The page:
The purpose of a shelter is to help your body maintain its normal temperature. If you understand these concepts, you can use your available supplies and resources to make effective, life saving shelters for the given circumstances.
Gaining & Losing Heat
In cold temperature situations, you usually want to retain and gain heat; whereas in warm temperatures, you want to promote heat loss or at least not increase your temperature. Remember that heat
always travels from warmer areas to colder areas.
Conduction: Heat transfer through direct contact, such as bare feet on a cold floor. Ice packs use conduction to pull heat away from burns or sore muscles. Prevent conduction from your body in cold temperatures by wearing socks or when camping by making an insulation barrier between your sleeping area and the ground.
Convection: Heat transfer through air and liquid currents. Wind chill is a good example of convection. When the wind blows, it feels colder than the ambient temperature because the moving air is pulling heat away from your body. You use convection in warmer temperatures to cool down when you use a fan. Prevent convection in colder temperatures by wearing clothing or using shelters that block wind.
Radiation: Heat transfer through emission. A car’s radiator radiates heat to keep the engine from overheating. You experience radiation from the sun every day. In the same way you feel warmth from a campfire without having to touch the flame. You can even feel your own body radiating heat if you put your hand just above an area of skin. Prevent radiation heat loss in cold temperatures by using insulated clothing and shelters, and by using shelters that reflect your heat back to you.
Metabolism: Converting food into energy and heat. Food is your body’s source of fuel. Help your body regulate your temperature in cold weather by eating high calorie foods like energy bars, trail mix & fruit snacks. Water is an important part in the metabolism process, be sure to stay properly hydrated in warm and cold situations.
Evaporation: Heat transfer through converting liquid to gas. When your body sweats, the sweat evaporates, or changes from a liquid into a gas, which requires heat energy. This helps keep you cool. When you get out of a pool, even on a hot day, you feel cold until you dry off because of evaporation. Promote evaporation in hot temperatures by staying hydrated. In extreme situations you can even wear wet clothing. Prevent heat loss in the cold by staying dry, minimizing sweating, and by wearing artificial fiber clothing, which wicks moisture away next to your skin. In humid climates, regulating temperature through evaporation is not effective.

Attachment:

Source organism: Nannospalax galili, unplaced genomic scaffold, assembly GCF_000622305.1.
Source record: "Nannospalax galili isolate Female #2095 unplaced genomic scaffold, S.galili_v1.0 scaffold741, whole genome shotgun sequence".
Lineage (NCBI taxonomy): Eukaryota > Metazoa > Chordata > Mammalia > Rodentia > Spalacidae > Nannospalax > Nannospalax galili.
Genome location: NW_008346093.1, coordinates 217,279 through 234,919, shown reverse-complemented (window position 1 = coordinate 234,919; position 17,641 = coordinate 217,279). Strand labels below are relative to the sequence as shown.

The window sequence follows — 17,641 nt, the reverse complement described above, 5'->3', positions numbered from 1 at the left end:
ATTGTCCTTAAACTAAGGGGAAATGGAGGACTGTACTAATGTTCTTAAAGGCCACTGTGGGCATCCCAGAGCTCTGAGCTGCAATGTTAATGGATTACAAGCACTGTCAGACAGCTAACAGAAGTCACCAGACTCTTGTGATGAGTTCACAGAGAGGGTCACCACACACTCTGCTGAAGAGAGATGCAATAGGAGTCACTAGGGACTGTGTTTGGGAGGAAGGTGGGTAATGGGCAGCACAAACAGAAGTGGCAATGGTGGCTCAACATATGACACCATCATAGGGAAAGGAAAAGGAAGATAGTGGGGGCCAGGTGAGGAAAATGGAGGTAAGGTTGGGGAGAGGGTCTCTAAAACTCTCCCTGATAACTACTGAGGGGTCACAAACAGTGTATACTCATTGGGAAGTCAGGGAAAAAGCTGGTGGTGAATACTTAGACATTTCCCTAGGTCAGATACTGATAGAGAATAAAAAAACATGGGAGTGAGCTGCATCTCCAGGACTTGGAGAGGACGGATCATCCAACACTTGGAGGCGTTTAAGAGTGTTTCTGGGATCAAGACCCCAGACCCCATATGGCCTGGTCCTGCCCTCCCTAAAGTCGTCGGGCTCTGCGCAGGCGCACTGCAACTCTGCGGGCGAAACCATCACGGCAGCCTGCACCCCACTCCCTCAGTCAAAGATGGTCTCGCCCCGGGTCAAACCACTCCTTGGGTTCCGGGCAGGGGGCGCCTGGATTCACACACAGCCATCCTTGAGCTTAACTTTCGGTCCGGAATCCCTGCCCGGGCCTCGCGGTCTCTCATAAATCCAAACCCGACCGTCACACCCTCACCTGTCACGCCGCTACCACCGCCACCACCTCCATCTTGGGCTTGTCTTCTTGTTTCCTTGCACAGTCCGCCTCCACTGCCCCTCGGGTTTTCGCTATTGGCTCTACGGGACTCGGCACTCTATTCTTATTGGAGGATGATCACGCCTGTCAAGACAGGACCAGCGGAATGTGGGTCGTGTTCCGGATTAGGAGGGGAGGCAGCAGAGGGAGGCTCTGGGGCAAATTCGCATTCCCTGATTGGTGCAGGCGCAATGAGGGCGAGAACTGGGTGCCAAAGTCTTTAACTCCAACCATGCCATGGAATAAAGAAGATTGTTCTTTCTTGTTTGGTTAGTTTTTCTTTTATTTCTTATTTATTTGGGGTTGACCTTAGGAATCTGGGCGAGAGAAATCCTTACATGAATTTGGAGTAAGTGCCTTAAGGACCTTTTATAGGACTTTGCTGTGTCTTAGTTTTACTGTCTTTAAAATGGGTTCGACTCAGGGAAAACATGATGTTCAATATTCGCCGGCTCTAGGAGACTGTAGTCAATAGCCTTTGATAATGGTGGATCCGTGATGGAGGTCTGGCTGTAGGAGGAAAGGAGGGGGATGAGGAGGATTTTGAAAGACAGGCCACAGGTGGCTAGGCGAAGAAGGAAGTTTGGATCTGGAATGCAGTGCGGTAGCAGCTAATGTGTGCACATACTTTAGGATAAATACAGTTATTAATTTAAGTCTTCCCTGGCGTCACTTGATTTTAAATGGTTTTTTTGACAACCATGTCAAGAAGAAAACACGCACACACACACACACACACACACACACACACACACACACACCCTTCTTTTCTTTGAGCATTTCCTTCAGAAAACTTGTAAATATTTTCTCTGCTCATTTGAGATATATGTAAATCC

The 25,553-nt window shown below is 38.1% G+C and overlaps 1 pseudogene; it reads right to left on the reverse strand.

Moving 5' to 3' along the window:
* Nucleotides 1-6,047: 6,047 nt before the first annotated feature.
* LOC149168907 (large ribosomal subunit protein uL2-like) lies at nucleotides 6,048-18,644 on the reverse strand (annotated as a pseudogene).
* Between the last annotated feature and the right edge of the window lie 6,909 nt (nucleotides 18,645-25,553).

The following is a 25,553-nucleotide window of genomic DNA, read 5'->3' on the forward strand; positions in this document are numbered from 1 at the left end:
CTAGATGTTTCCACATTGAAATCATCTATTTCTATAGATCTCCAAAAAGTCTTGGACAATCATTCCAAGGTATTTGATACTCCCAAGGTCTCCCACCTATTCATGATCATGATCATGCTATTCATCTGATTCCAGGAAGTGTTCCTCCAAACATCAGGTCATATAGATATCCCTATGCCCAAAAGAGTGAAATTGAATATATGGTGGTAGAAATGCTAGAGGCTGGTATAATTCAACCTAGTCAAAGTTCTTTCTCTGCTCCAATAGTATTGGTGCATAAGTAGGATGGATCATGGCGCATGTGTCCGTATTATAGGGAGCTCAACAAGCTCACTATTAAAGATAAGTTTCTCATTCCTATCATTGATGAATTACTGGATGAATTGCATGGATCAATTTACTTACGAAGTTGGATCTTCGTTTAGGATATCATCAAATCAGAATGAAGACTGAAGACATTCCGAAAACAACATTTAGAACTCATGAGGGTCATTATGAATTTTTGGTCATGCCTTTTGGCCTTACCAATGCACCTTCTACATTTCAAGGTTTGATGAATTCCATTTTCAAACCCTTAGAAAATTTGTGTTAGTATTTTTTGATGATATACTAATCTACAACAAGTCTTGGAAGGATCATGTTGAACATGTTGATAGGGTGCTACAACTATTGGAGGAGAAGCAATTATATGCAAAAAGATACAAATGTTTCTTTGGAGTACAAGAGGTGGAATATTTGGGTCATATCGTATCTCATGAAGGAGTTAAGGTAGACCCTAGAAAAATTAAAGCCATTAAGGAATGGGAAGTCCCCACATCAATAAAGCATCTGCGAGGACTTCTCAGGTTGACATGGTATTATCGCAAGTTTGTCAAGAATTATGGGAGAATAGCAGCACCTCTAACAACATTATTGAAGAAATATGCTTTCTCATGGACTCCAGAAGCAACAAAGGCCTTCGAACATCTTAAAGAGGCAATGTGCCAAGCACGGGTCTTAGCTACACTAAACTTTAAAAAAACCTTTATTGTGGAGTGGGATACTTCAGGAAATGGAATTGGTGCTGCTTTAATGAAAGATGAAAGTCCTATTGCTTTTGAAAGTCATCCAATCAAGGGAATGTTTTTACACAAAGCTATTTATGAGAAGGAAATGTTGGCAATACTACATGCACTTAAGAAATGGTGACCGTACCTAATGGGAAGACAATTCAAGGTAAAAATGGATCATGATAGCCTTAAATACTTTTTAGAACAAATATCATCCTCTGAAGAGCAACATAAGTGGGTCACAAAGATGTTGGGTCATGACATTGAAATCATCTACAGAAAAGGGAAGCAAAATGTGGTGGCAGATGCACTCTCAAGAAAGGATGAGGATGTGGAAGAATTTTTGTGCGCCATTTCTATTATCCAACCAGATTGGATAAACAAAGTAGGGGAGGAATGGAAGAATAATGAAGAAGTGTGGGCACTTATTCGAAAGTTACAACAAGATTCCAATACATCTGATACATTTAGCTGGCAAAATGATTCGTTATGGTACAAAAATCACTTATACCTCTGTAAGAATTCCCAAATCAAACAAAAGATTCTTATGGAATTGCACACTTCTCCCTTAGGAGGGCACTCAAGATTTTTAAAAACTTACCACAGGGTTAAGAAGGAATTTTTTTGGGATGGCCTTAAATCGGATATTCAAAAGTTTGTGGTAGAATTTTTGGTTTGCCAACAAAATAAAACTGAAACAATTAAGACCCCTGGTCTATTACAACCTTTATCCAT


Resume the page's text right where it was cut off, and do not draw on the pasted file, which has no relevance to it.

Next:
Respiration: Heat loss through breathing. You breathe out warm, moist air. You can’t stop breathing, so in cold temperature situations, wear a mask or scarf that covers your mouth & nose. Breathe through your nose to warm & moisten the air before it gets to your lungs, and to retain as much heat and moisture when you breathe out.
You could also say friction generates heat, like when you rub your hands together, but heat generation is very small and can be damaging to skin tissues in extreme situations like frost bite.
Preventing or Promoting Heat Transfer
After learning how your body gains or losses heat, it is important to learn how to prevent or promote those heat losses and gains.
Insulation: Trapping air to stop or slow the transfer of heat. Air is not a good heat conductor, so it works well as a barrier. Multiple small layers of clothing trap air for insulation and allow you to regulate to a comfortable temperature by adding or removing layers as needed. Insulation prevents conduction and radiation.
Reflection: Bouncing heat back to or away from. Heat, also known as infrared light, can be deflected and directed just like a flashlight beam and a mirror. Reflect your radiated body heat back to you in
cold or reflect solar heat away from you in hot weather by using Mylar blankets, sleeping bags, or tents. Be sure to have an insulating layer of clothing or cloth between your skin & the Mylar, otherwise it turns from reflecting your heat back, to conducting your heat away.
Protection: Keeping out the heat transferring elements like sun, water, wind, and physical dangers. Maintain your body temperature by protecting yourself from the elements. Stay dry and warm by wearing an outer layer that sheds water. Shelters that block wind and/or provide shade from the hot sun are also vital to survival in extreme temperatures.
Moisture Wicking: Pulling water away from the body. Artificial fiber clothing or shelters like polyester, fleece, and nylon or a non-plant fiber like wool can actually wick, or pull moisture, away from your skin. This is essential in cold weather. You do not want evaporation happening or ice forming next to your skin when you are cold. DO NOT wear cotton in cold weather situations since cotton holds moisture and causes evaporation next to your skin.